So we’re not necessarily going to see a glut of properties coming onto the market, but I’m highly attuned to that particular story when it comes to what’s going to be happening with property now on the on the supply and demand side or the demand side here. We also know this big story which is being made more political every day around this population story coming in.

A little fact that everyone needs to understand is any person coming through the country or numbers of population that are coming to the country are net positive when it comes to job creation. So if you hear any narrative from the Liberal Party or whatever saying, you know, it’s taking people’s jobs, blah, blah, blah, it’s not true. Okay, So ultimately you want to understand that.

But what we are seeing here is a significant number in excess of a million people over a couple of years that are going to be arriving to work and migrate into this country and settling to the great Australian dream. So that is going to obviously put upward pressure on supply because this is a demand led story in terms of that population growth.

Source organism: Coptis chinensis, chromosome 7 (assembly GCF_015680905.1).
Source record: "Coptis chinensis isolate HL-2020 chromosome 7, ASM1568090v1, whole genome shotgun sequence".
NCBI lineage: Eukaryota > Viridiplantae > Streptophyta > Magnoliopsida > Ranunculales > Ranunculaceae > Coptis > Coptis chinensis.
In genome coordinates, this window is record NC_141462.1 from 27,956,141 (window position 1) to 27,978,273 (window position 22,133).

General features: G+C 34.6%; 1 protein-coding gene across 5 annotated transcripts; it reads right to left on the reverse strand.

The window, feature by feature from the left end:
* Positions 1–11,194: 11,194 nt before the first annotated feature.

So let’s let’s go a little bit deeper into that story and now looking look at those dwelling approvals so we can see here what’s really important for me to be studying and and what I am laboring on in my economic and RBA updates is this idea that we can say this is the decade average you can see in houses and units.

So through the homebuilder program and incentive we got a massive spike of homebuilding and that’s occurred. There’s obviously been some unintended consequences of that in terms of supply chain shortages, which has led to some of those builders collapsing. So it’s not a great story for some of those people who were getting their first home or or building their new dream home.